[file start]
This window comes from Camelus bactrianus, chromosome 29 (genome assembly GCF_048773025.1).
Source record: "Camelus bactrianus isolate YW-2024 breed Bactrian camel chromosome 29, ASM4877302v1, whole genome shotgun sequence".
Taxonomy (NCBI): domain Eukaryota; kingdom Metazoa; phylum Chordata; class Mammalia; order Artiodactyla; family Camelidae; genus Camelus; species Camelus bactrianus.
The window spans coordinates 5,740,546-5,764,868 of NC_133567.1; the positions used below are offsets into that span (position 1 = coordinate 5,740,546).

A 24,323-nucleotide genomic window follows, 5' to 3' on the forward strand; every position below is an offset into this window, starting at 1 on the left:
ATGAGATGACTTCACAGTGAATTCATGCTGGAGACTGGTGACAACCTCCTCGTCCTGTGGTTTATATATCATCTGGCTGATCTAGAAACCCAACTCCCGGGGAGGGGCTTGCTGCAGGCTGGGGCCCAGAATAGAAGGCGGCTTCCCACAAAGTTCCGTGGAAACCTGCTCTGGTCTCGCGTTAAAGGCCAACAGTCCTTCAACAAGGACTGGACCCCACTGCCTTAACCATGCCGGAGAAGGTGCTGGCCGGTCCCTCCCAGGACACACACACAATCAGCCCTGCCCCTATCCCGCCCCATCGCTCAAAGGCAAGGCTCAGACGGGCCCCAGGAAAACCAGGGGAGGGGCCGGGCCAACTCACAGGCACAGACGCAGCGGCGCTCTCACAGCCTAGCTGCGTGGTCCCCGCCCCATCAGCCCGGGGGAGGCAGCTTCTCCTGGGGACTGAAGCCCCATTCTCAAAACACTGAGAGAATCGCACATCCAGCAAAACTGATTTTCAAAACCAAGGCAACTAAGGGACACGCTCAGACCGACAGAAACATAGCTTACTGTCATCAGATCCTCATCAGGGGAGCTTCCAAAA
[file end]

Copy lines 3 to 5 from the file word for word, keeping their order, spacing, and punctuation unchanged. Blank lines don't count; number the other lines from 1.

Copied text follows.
Taxonomy (NCBI): domain Eukaryota; kingdom Metazoa; phylum Chordata; class Mammalia; order Artiodactyla; family Camelidae; genus Camelus; species Camelus bactrianus.
The window spans coordinates 5,740,546-5,764,868 of NC_133567.1; the positions used below are offsets into that span (position 1 = coordinate 5,740,546).

A 24,323-nucleotide genomic window follows, 5' to 3' on the forward strand; every position below is an offset into this window, starting at 1 on the left: